Dr Joanna Kopaczyk
- Senior Lecturer in Scots and English (English Language & Linguistics)
I'm a historical linguist with a special interest in the medieval and early modern history of the Scots language.
I use corpus-driven methods to uncover textual standardisation and I'm also interested in formulaicity in language, as revealed through all kinds of repetitive patterns. I have recently co-edited books on Applications of Pattern-Driven Methods in Corpus Linguistics (John Benjamins, 2018) and on Binomials in the History of English (Cambridge University Press, 2017), such as to grant and to give, law and order, back and forth, which are prime examples of formulaicity and repetition.
I find it fascinating to explore legal texts composed in medieval Scottish burghs, since this is where the Scots language came to the fore as an official and formal means of communication. I have studied this evolving vernacular legal discourse in my 2013 book, The Legal Language of Scottish Burghs (Oxford University Press) and introduced the communities of practice framework to historical linguistic studies (Communities of Practice in the History of English, co-ed. with Andreas H. Jucker, John Benjamins, 2013). More recently, I was part of the FITS team at the University of Edinburgh (From Inglis to Scots: Mapping sounds to spellings) and worked on reconstructing the relationships between the proliferation of spelling variants and their postulated sound values in pre-1500 legal and administrative Scots texts. In our publications (Kopaczyk et al. 2018, Maguire et al. 2019, Molineaux et al. forthcoming), we have introduced corpus methods to the study of historical phonology and rewritten the histories of several sound changes postulated for Scots. We have also co-edited a volume of cutting-edge research on Historical dialectology in the digital age (Edinburgh University Press, 2019).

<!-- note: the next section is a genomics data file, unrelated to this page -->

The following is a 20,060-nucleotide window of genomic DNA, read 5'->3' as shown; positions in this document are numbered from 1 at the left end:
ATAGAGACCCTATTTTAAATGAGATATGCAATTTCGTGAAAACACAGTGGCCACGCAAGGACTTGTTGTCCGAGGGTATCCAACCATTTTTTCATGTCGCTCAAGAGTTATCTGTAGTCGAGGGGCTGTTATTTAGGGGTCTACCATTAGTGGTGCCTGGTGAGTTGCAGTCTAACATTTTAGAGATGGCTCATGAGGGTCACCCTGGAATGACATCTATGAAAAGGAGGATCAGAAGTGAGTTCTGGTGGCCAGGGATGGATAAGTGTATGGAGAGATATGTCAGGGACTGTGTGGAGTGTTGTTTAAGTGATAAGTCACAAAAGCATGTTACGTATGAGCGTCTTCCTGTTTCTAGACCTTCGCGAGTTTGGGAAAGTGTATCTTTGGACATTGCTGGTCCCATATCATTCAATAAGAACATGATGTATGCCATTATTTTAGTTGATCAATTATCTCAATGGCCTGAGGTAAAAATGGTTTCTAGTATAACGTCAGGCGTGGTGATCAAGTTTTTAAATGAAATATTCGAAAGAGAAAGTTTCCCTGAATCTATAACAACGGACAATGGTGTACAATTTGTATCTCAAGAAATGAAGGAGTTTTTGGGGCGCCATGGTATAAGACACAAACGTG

I'm increasingly drawn towards the early modern period in the history of Scots and I'd like to develop a systematic approach for tracing the demise of Scots under pressure from English in the official registers. I'm planning to look more closely at these two standardising languages in competition, as I'm also interested in historical multilingualism and why different languages were selected for different communicative purposes. I have collaborated on a project tracing Old Polish in medieval Latin land court books (eROThA). This brings us again to formulaic language, conventions, genre expectations, which - in turn - evoke various pragmatic strands of inquiry, such as (im)politeness and contextual language choices. I'm also fascinated with the early modern Scottish diaspora abroad, especially in the Baltic and Central Europe.
Kopaczyk, J. and Sauer, H. (2017) Defining and exploring binomials. In: Kopaczyk, J. and Sauer, H. (eds.) Binomials in the History of English: Fixed and Flexible. Series: Studies in English language. Cambridge University Press, pp. 1-24. ISBN 9781107118478